October 14, 2019

Stanton A. Glantz, PhD

Outstanding article summarizing the respiratory effects of e-cigarettes

Jeff Gotts, Sven-Eric Jordt, Rob McConnell, and Robert Tarran recently published “What are the respiratory effects of e-cigarettes?” in BMJ.  This article provides an extensive (and readable) comprehensive assessment of the evidence on the pulmonary effects of e-cigarettes, covering the population, clinical, animal, and cellular evidence on the effects of e-cigarettes.  (The paper has 193 citations.)  While dealing with technical matters, the authors do a remarkably good job of explaining their findings in a way that normal people can understand.

Everyone one following the e-cigarette debate should read this paper, especially the FDA and other regulatory authorities because it shows that the situation is a lot more complex than the idea that getting rid of combustion is all that is needed to make a product that is substantially safer than a cigarette.

Another favor that the authors do for readers (and regulators) is to include the tobacco industry-funded studies and make the point that most of the industry studies – unlike the rest of the literature – do not find lung problems with e-cigs.

Here is the abstract:

Electronic cigarettes (e-cigarettes) are alternative, non-combustible tobacco products that generate an inhalable aerosol containing nicotine, flavors, propylene glycol, and vegetable glycerin. Vaping is now a multibillion dollar industry that appeals to current smokers, former smokers, and young people who have never smoked. E-cigarettes reached the market without either extensive preclinical toxicology testing or long term safety trials that would be required of conventional therapeutics or medical devices. Their effectiveness as a smoking cessation intervention, their impact at a population level, and whether they are less harmful than combustible tobacco products are highly controversial. Here, we review the evidence on the effects of e-cigarettes on respiratory health. Studies show measurable adverse biologic effects on organ and cellular health in humans, in animals, and in vitro. The effects of e-cigarettes have similarities to and important differences from those of cigarettes. Decades of chronic smoking are needed for development of lung diseases such as lung cancer or chronic obstructive pulmonary disease, so the population effects of e-cigarette use may not be apparent until the middle of this century. We conclude that current knowledge of these effects is insufficient to determine whether the respiratory health effects of e-cigarette are less than those of combustible tobacco products.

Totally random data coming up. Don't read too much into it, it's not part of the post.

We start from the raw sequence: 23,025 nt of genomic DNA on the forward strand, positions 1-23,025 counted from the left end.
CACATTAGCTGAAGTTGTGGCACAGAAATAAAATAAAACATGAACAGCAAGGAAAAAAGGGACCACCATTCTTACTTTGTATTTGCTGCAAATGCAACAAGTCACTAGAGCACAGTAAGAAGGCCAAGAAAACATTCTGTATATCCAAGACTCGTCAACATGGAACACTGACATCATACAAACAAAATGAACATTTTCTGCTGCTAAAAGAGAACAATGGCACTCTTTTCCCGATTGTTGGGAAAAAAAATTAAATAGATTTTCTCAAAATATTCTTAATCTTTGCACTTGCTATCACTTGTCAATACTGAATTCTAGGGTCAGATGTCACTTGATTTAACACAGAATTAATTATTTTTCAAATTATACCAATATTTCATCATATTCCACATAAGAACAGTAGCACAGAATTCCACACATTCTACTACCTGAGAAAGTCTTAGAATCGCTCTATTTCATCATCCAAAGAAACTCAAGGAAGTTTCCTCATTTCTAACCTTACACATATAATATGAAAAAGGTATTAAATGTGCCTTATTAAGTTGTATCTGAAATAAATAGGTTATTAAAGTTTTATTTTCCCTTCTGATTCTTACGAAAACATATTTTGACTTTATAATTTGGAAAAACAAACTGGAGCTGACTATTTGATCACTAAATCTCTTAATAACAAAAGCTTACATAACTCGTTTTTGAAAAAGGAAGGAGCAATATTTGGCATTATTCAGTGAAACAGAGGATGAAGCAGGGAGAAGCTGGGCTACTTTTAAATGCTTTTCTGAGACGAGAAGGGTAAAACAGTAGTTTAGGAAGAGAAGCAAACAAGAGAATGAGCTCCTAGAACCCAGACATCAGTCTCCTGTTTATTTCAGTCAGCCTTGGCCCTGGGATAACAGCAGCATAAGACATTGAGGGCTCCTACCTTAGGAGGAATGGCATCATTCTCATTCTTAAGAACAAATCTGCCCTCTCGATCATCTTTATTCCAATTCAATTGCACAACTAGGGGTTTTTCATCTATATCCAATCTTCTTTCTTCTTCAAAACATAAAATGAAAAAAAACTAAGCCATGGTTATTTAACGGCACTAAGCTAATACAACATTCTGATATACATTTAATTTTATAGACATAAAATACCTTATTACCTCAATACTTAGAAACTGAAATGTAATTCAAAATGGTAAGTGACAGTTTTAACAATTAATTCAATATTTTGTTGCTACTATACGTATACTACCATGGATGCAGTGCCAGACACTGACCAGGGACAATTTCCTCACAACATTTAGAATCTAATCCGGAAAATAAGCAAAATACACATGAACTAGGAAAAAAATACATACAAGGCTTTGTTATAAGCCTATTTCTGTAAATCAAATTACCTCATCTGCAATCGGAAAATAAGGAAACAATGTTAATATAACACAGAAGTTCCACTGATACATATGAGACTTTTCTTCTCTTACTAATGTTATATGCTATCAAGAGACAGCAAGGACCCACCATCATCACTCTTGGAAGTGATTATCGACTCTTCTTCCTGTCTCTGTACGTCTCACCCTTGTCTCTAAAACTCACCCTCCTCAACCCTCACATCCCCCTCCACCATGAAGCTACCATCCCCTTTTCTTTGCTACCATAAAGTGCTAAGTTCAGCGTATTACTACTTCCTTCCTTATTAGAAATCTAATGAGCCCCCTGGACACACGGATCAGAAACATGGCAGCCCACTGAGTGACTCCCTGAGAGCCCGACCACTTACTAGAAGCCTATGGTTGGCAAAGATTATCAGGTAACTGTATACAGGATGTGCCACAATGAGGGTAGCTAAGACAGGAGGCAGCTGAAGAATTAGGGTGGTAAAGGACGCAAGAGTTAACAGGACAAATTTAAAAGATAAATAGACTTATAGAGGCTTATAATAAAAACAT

The citation for the paper is  Gotts Jeffrey E, Jordt Sven-Eric, McConnell Rob, Tarran Robert. What are the respiratory effects of e-cigarettes? BMJ 2019; 366 :l5275.  It is available here.

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